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S.Sudan COVID-19 cases surpass neighbouring countries

Author: Okot Emmanuel | Published: Tuesday, May 26, 2020

South Sudan has recorded its highest yet number of coronavirus cases pushing the number towards the 1,000-mark.

On Monday, the National Taskforce announced an additional 151 cases less than 48 hours after declaring 10 positive cases.

A day before, Incident Manager for COVID-19 at the Ministry of Health said 5,000 more samples are yet to be tested. 

The country is now leading Uganda, Rwanda, Tanzania, Burundi, Ethiopia, and the Central African Republic in the number of confirmed COVID-19 cases.

The new cases were detected from 243 test results sampled within the last two days.

This brings the total number of confirmed cases to 806.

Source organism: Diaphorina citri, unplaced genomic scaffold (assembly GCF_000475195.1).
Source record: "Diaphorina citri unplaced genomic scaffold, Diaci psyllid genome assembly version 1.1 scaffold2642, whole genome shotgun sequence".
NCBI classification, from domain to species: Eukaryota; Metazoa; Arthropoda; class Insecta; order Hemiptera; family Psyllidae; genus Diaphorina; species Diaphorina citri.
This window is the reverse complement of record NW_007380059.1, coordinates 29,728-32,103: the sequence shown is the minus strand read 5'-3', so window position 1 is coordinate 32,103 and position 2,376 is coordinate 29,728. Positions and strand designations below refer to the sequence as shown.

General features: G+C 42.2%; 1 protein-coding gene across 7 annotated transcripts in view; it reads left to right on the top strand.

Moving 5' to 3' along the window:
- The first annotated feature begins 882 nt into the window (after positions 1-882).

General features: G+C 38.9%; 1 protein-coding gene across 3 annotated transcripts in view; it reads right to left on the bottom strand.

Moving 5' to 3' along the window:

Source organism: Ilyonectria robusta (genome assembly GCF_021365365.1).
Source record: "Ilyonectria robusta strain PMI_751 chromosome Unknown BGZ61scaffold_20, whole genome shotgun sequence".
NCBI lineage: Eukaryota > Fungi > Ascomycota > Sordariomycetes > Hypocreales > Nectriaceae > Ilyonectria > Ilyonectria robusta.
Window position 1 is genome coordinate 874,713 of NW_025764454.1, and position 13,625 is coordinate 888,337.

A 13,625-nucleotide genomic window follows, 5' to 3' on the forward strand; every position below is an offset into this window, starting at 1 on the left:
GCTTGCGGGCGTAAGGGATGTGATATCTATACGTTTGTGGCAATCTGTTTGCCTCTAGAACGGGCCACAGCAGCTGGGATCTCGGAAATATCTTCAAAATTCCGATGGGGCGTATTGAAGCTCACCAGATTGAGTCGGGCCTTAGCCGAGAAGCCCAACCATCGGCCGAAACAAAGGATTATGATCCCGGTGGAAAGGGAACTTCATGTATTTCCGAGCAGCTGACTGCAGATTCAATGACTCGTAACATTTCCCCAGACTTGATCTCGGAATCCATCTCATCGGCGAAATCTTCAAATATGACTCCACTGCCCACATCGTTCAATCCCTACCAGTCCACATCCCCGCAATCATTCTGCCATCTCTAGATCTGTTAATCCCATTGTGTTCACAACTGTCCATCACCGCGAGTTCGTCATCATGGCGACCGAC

According to the Undersecretary in the Ministry of Health, the samples were collected in Juba through contact tracing and random tests.

“151 tested positive accounts for 62% of all the sample tested over the last 48 hours,” Dr. Makur Koriom spoke during a press briefing on Monday.

“This consists of contacts accounting for 43 of the positive results, screening among people selected and sample selected randomly throughout Juba are 38. Among people suspected of having COVID-19, 39 of them had tested positive,” he added.

Dr. Makur said 72% of the test subjects are men who turned positive.

“The males were 111 out of the 243 positive test results.”

South Sudan has surpassed the region in the number of confirmed cases, despite being the last to register its first COVID-19 patient in April.

Only Sudan, DR Congo and Kenya are leading with 3,976, and 2,297 and 1,286 respectively.

Dr. Makur advises South Sudanese to adhere to the guidelines put in place to curb the spread of the virus in the communities.

He admitted that the spike in cases is due to a weak healthcare system, unexposed to handling pandemics.

Recently, the First Vice President, Dr. Riek Machar said ignorance by the public and their denial of the existence of the virus is hindering efforts to curb the spread.

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